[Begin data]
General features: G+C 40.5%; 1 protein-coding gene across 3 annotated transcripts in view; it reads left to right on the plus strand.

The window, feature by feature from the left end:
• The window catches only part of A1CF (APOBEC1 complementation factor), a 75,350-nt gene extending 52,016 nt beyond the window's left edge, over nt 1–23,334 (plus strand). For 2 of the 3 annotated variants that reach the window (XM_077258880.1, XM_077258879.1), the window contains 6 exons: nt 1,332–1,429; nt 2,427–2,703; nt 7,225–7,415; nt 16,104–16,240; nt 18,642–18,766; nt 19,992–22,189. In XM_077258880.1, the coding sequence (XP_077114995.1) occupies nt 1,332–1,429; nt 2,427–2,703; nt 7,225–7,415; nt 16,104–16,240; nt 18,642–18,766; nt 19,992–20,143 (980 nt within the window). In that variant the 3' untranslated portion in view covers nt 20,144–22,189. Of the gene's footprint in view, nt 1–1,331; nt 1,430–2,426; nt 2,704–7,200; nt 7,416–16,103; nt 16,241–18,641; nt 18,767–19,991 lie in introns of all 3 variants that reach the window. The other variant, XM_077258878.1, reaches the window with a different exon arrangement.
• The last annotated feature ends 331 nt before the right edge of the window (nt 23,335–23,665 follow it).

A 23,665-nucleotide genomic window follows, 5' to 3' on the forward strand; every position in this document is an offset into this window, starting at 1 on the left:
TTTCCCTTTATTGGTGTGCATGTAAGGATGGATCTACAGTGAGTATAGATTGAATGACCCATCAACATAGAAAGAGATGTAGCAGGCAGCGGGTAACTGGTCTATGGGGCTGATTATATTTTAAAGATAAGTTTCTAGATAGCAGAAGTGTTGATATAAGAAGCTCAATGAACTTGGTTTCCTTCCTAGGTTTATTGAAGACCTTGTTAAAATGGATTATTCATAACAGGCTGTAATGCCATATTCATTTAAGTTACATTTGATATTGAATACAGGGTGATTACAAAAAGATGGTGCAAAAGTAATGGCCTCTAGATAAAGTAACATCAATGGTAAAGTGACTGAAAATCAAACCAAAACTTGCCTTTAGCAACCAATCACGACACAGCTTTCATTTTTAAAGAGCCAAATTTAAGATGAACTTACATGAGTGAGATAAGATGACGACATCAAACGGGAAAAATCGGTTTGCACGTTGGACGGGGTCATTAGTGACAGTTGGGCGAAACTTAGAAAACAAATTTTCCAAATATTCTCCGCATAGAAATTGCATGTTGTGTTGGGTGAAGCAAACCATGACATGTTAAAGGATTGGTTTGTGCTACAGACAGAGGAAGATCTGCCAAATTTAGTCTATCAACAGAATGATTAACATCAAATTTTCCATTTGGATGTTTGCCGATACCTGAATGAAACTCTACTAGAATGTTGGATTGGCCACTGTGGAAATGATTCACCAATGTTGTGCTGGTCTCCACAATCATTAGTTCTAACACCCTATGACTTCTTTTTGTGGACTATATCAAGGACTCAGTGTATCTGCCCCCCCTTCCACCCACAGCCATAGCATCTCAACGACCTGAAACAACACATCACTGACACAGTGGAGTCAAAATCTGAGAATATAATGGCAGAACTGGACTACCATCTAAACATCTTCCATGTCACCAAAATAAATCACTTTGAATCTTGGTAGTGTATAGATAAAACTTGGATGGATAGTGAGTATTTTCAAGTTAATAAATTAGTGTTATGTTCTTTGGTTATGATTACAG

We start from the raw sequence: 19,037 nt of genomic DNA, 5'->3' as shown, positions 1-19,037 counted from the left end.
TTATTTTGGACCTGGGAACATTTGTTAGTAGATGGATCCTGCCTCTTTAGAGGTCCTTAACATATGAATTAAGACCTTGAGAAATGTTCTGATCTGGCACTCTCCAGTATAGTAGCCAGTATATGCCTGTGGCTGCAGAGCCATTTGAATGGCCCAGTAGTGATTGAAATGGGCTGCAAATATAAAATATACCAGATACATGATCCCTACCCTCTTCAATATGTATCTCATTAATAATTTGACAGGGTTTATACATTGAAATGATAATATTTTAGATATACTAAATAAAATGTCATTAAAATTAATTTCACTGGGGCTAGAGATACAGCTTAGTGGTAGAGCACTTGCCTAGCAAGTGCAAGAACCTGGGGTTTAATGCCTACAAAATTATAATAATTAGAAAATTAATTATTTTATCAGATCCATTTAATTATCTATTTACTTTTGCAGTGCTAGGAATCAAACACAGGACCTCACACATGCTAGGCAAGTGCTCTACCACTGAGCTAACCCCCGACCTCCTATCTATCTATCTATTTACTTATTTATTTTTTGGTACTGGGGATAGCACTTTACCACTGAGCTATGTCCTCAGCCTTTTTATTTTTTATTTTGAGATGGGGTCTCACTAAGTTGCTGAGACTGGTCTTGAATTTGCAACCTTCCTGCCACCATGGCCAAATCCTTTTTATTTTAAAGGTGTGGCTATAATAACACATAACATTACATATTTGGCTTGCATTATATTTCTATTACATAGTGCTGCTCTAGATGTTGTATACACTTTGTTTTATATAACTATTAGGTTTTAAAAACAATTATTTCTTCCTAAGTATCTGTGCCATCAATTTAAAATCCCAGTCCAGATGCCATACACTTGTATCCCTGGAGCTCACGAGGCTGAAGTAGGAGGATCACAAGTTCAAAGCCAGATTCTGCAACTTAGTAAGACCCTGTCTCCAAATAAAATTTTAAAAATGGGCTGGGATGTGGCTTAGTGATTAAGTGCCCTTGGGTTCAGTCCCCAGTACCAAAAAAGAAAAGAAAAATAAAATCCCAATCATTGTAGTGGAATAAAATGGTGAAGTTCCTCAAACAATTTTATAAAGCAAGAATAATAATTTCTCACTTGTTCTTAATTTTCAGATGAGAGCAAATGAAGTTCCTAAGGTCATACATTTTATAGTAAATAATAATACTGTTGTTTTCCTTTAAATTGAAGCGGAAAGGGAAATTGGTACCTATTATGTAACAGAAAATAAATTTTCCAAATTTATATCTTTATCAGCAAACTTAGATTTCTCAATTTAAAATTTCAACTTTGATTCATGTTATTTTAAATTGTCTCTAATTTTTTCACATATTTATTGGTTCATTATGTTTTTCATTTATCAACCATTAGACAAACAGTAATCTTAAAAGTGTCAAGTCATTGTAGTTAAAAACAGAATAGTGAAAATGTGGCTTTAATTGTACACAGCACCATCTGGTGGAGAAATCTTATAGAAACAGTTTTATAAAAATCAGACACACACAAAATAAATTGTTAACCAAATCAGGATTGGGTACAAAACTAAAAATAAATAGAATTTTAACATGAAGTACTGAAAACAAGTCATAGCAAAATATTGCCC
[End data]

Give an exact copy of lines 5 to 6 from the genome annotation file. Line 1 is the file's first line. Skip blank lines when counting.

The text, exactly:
A 23,665-nucleotide genomic window follows, 5' to 3' on the forward strand; every position in this document is an offset into this window, starting at 1 on the left:
TTTCCCTTTATTGGTGTGCATGTAAGGATGGATCTACAGTGAGTATAGATTGAATGACCCATCAACATAGAAAGAGATGTAGCAGGCAGCGGGTAACTGGTCTATGGGGCTGATTATATTTTAAAGATAAGTTTCTAGATAGCAGAAGTGTTGATATAAGAAGCTCAATGAACTTGGTTTCCTTCCTAGGTTTATTGAAGACCTTGTTAAAATGGATTATTCATAACAGGCTGTAATGCCATATTCATTTAAGTTACATTTGATATTGAATACAGGGTGATTACAAAAAGATGGTGCAAAAGTAATGGCCTCTAGATAAAGTAACATCAATGGTAAAGTGACTGAAAATCAAACCAAAACTTGCCTTTAGCAACCAATCACGACACAGCTTTCATTTTTAAAGAGCCAAATTTAAGATGAACTTACATGAGTGAGATAAGATGACGACATCAAACGGGAAAAATCGGTTTGCACGTTGGACGGGGTCATTAGTGACAGTTGGGCGAAACTTAGAAAACAAATTTTCCAAATATTCTCCGCATAGAAATTGCATGTTGTGTTGGGTGAAGCAAACCATGACATGTTAAAGGATTGGTTTGTGCTACAGACAGAGGAAGATCTGCCAAATTTAGTCTATCAACAGAATGATTAACATCAAATTTTCCATTTGGATGTTTGCCGATACCTGAATGAAACTCTACTAGAATGTTGGATTGGCCACTGTGGAAATGATTCACCAATGTTGTGCTGGTCTCCACAATCATTAGTTCTAACACCCTATGACTTCTTTTTGTGGACTATATCAAGGACTCAGTGTATCTGCCCCCCCTTCCACCCACAGCCATAGCATCTCAACGACCTGAAACAACACATCACTGACACAGTGGAGTCAAAATCTGAGAATATAATGGCAGAACTGGACTACCATCTAAACATCTTCCATGTCACCAAAATAAATCACTTTGAATCTTGGTAGTGTATAGATAAAACTTGGATGGATAGTGAGTATTTTCAAGTTAATAAATTAGTGTTATGTTCTTTGGTTATGATTACAG